Celebrating Thomas Jefferson? (Written for ISU’s Alumni Magazine, Outlook, Spring 1993)

 

            On April 13, 1993, dignitaries from around the world will ascend the "little mountain" overlooking Charlottesville, Virginia, to commemorate the 250th anniversary of the birth of Thomas Jefferson.  This man as drafter of the Declaration of Independence "invented" the United States.  As president, he orchestrated the purchase of the Louisiana Territory from France and sent Lewis and Clark toward Idaho.  In his later years, he helped create the University of Virginia and designed its buildings, grounds and curriculum.  Despite these accomplishments and scores of others, Jefferson's proper place in American history is far from well-established.  He remains a deeply controversial figure.

            Consider, for example, the current debate in Bannock County over whether the representation of the Ten Commandments in front of the courthouse violates the first amendment to the Constitution because it constitutes "an establishment of religion."  In an attempt to avoid a court battle over the issue, the Bannock County Commissioners have erected next to the original monument a new one containing language from Jefferson's "Statute for Religious Freedom," as the Virginia Assembly adopted it in 1786: “...that all men shall be free to profess, and by argument to maintain, their opinions in matters of religion, and that the same shall in no wise diminish, enlarge, or affect their civil capacities.”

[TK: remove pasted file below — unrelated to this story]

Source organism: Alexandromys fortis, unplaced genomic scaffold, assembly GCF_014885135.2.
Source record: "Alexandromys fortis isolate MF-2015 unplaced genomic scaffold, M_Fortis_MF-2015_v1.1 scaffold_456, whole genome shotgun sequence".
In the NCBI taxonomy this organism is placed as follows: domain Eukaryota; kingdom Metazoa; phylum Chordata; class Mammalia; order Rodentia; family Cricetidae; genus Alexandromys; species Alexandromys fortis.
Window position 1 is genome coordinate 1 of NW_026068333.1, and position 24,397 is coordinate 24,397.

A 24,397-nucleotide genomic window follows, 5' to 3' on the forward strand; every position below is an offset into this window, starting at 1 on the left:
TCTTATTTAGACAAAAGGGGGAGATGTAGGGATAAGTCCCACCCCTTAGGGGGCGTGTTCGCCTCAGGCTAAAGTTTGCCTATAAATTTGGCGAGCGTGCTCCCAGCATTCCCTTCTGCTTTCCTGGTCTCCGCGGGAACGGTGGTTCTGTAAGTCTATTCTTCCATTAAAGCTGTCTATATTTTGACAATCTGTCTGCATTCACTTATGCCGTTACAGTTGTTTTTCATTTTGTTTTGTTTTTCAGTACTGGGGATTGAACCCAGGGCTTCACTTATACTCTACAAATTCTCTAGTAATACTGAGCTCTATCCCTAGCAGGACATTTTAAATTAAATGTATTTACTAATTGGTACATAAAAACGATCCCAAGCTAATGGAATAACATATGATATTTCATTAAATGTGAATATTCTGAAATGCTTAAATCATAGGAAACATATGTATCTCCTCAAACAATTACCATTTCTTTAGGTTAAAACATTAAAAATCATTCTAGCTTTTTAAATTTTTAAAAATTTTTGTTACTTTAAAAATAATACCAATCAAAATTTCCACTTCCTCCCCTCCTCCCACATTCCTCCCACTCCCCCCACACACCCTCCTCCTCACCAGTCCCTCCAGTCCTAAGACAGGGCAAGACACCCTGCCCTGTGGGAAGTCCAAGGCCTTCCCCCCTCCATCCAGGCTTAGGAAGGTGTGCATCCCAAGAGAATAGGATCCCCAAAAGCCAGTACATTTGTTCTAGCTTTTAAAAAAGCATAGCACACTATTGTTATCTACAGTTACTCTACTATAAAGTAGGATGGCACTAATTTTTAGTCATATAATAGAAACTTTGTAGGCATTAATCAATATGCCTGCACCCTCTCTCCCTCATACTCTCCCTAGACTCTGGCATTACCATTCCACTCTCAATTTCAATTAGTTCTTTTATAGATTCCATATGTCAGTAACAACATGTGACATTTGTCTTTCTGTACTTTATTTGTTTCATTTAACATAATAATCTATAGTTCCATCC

Jefferson -- like George Mason, James Madison, and others who worked for religious freedom in Virginia -- believed that religious beliefs should remain outside the purview of governmental bodies.  In Notes on the State of Virginia, Jefferson amplified on his ideas, using even bolder language:  “our rulers can have authority over such natural rights only as we have submitted to them.  The rights of conscience we never submitted, we could not submit.  We are answerable for them to our God.  The legitimate powers of government extend to such acts only as are injurious to others.  But it does me no injury for my neighbour to say there are twenty gods, or no god.  It neither picks my pocket nor breaks my leg.... What has been the effect of coercion?  To make one half the world fools, and the other half hypocrites.  To support roguery and error all over the earth.”

            These ideas led many, especially Jefferson's political opponents, to believe that he was against organized religion.  Although this conclusion is unfounded, Jefferson clearly favored the First Amendment to the U.S. Constitution over Virginia's Statute.  The amendment placed religious freedom under fundamental law, thereby removing it from the whims of subsequent legislatures that might abolish it.